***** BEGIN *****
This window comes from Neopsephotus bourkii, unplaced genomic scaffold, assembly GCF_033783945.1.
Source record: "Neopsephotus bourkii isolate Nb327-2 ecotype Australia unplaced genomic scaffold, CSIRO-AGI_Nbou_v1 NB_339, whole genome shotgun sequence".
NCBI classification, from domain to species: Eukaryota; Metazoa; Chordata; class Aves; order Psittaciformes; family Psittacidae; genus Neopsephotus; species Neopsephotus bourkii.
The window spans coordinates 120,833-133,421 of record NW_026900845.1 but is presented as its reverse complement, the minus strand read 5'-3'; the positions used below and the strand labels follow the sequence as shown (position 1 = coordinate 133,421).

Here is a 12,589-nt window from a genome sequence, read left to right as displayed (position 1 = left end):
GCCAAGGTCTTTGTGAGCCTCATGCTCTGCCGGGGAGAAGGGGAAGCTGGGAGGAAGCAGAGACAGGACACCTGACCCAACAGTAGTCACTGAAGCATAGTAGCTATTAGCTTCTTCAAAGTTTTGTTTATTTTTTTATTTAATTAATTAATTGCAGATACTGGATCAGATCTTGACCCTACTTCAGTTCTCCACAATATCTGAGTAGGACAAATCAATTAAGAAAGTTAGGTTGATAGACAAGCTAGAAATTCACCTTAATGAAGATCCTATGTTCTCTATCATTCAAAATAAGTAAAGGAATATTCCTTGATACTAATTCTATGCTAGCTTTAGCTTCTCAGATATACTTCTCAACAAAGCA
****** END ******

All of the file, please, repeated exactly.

This window comes from Neopsephotus bourkii, unplaced genomic scaffold, assembly GCF_033783945.1.
Source record: "Neopsephotus bourkii isolate Nb327-2 ecotype Australia unplaced genomic scaffold, CSIRO-AGI_Nbou_v1 NB_339, whole genome shotgun sequence".
NCBI classification, from domain to species: Eukaryota; Metazoa; Chordata; class Aves; order Psittaciformes; family Psittacidae; genus Neopsephotus; species Neopsephotus bourkii.
The window spans coordinates 120,833-133,421 of record NW_026900845.1 but is presented as its reverse complement, the minus strand read 5'-3'; the positions used below and the strand labels follow the sequence as shown (position 1 = coordinate 133,421).

Here is a 12,589-nt window from a genome sequence, read left to right as displayed (position 1 = left end):
GCCAAGGTCTTTGTGAGCCTCATGCTCTGCCGGGGAGAAGGGGAAGCTGGGAGGAAGCAGAGACAGGACACCTGACCCAACAGTAGTCACTGAAGCATAGTAGCTATTAGCTTCTTCAAAGTTTTGTTTATTTTTTTATTTAATTAATTAATTGCAGATACTGGATCAGATCTTGACCCTACTTCAGTTCTCCACAATATCTGAGTAGGACAAATCAATTAAGAAAGTTAGGTTGATAGACAAGCTAGAAATTCACCTTAATGAAGATCCTATGTTCTCTATCATTCAAAATAAGTAAAGGAATATTCCTTGATACTAATTCTATGCTAGCTTTAGCTTCTCAGATATACTTCTCAACAAAGCA